Your Hospital, because of the generosity of its many friends, is now in a sound financial condition — bank loans have been paid off and all bills except current ones have been met.
St. Luke’s Church is giving a party at Guild Hall on Friday evening, April 2nd, to which the community is invited. There will be bridge or pinochle in the Woodhouse Gallery, social and square dancing in the Moran Gallery and refreshments for all.
The arrangement and decoration of Guild Hall will be supervised by Mrs. Frank Conklin with the help of Mrs. E. Robert Anderson and Mrs. Samuel Davis.
50 Years Ago 1973
From The East Hampton Star, March 22
William T. Burke, the director of the division of natural sciences at Southampton College, who moved from Water Mill to Amagansett on Monday, was designated on Monday night as the Democratic candidate for East Hampton Town Supervisor, presenting voters here with what might be expected to be the biggest surprise in the 1973 election story.
The candidate, who holds a doctorate in biology, has held his post at Southampton since 1967 and is well-known as a liberal Democrat and conservationist.
A proposal to upzone part of Montauk, on the south and east shores of Fort Pond Bay, was considered by the East Hampton Town Board at a public hearing last Friday morning. Nine speakers criticized it — five thought that the Board was not upzoning enough land, and the rest that it was upzoning too much — and one praised it.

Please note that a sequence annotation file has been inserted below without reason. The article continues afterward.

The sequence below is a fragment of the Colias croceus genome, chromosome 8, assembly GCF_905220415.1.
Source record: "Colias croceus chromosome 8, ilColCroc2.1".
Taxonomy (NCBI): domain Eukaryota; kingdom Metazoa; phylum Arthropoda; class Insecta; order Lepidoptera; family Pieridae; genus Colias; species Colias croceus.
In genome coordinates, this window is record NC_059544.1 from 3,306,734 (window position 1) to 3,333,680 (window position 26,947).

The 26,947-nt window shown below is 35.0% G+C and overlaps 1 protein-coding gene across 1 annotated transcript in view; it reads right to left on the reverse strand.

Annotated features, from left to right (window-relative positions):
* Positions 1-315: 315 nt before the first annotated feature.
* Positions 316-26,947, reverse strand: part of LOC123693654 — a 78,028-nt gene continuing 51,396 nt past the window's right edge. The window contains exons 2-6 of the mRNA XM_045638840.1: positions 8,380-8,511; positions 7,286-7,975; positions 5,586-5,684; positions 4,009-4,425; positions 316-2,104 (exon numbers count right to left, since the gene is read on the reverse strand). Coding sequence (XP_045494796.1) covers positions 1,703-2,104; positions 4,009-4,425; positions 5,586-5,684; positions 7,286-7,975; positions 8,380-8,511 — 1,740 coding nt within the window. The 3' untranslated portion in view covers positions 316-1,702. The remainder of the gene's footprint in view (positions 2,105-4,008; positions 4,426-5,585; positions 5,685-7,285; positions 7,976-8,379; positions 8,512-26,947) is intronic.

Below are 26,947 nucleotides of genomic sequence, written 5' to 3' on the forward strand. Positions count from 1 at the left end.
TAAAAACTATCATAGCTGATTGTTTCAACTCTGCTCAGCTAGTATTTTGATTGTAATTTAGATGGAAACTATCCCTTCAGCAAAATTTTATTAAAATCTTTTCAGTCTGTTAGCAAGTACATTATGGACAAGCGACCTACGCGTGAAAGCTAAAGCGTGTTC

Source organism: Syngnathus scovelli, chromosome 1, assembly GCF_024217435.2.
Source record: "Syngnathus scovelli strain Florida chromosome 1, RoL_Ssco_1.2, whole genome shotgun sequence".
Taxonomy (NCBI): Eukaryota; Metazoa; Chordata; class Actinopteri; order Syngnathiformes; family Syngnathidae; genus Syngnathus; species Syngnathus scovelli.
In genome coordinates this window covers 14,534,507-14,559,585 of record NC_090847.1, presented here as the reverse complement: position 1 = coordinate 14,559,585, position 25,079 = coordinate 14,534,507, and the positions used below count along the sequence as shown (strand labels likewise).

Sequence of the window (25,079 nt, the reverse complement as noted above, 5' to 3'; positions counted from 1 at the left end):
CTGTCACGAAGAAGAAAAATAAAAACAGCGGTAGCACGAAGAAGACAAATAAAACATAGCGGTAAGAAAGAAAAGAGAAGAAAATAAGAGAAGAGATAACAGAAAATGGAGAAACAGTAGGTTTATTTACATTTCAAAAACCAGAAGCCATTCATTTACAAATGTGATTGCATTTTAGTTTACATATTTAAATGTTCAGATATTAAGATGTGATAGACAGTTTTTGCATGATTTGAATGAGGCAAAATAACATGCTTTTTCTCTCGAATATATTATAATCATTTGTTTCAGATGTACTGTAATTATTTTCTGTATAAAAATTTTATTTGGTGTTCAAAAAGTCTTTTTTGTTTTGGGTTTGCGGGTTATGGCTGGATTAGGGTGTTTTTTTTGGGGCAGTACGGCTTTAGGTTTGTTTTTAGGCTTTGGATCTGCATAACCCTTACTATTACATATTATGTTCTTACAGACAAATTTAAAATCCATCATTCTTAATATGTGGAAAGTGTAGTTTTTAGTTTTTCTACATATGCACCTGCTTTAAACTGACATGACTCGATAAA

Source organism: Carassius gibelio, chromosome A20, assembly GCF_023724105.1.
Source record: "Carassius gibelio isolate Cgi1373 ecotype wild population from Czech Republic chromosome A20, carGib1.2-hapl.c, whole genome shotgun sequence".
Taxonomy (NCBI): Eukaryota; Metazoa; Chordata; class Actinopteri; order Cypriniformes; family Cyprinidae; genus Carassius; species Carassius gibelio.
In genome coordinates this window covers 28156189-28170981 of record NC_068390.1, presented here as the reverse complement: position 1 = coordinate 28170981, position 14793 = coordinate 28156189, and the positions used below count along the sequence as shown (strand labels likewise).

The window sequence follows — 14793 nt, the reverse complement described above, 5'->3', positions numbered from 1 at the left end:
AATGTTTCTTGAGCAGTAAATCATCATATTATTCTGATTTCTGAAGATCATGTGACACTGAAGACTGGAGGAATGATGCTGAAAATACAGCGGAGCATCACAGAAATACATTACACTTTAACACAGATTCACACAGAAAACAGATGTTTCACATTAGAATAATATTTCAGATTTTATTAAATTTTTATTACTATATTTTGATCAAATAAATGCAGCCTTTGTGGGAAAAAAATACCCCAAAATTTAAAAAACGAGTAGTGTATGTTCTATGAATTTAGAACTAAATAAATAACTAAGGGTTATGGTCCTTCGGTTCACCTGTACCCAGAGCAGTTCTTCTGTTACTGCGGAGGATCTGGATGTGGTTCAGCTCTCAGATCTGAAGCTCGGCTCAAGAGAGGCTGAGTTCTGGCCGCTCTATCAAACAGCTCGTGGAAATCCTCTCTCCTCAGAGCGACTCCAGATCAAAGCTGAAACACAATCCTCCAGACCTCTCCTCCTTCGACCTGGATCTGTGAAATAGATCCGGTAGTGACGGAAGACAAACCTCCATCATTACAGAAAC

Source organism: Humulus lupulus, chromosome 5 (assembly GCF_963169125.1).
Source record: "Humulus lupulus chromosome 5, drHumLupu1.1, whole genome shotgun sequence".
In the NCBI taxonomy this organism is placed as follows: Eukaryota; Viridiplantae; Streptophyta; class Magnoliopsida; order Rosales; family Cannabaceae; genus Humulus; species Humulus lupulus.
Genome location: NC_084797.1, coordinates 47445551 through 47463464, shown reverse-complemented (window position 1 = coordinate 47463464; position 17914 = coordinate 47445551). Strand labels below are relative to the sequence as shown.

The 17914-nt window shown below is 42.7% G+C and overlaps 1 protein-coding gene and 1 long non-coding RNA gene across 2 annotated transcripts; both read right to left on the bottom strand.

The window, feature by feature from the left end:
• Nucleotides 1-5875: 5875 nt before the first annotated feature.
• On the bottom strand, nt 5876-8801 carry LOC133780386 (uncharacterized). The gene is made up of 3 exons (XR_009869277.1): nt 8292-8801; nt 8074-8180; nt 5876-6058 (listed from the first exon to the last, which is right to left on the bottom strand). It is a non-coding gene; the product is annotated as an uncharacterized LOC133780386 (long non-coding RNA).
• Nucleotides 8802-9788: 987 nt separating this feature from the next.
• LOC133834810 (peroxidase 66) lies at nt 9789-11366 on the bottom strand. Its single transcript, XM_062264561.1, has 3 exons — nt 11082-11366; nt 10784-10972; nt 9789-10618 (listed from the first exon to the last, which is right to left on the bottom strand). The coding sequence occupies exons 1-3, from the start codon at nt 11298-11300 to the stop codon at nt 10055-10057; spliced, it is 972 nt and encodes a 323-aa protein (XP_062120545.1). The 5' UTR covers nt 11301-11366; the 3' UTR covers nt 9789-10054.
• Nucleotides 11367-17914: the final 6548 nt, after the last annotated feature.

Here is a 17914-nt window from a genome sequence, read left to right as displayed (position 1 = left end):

The giant hanger at the New York Ocean Science Laboratory, a Montauk landmark since it was built during World War Two for the Navy, burned to the ground last Thursday night despite the best efforts of the Montauk, Amagansett, and East Hampton Fire Departments. Four NYOSL small craft, a mobile laboratory, an antique fire engine, and two autos also went up in smoke.
The spectacular blaze was reported at 11:23 p.m., and the fire was fought until 3 a.m. Repeated explosions, from gasoline in the boat’s tanks, alarmed Montaukers, and towering flames carried debris high in the air, some of it coming down at Ditch Plains, three miles to the eastward.
25 Years Ago 1998
From The East Hampton Star, March 26
A long-contemplated medical office building, an 18,000-square-foot Southampton Hospital facility at Pantigo Place, East Hampton, moved closer to reality this week when the East Hampton Village Preservation Society offered to spearhead a $5 million capital fund-raising campaign to build and endow it.
Larry Munson of East Hampton, a management consultant who is chairman of the Preservation Society, said his board will meet with the hospital’s in coming weeks to plan details.
The National Marine Fisheries Service has determined that the first semi-annual quota in the commercial large-coastal shark fishery will be filled by Tuesday. The fishery will close at 11:30 p.m. that day.
Fishing for, possessing, landing, or selling sandbar, blacktip, dusky, spinner, silky, bull, tiger, big-nose, nurse, lemon, narrowtooth, night, Galapagos, Caribbean reef, scalloped, great, and smooth hammerhead sharks will be illegal from that time for three months, unless the vessel is operating as a charter or party boat.
Montauk is going all out this summer to celebrate the 100-year anniversary of Camp Wikoff, the quarantine post where 22,000 Army troops were bivouacked upon their return from the Cuban campaign of the Spanish-American War.
They included Col. Theodore Roosevelt’s Rough Riders, and the all-black 9th and 10th Cavalry regiments, the Buffalo Soldiers.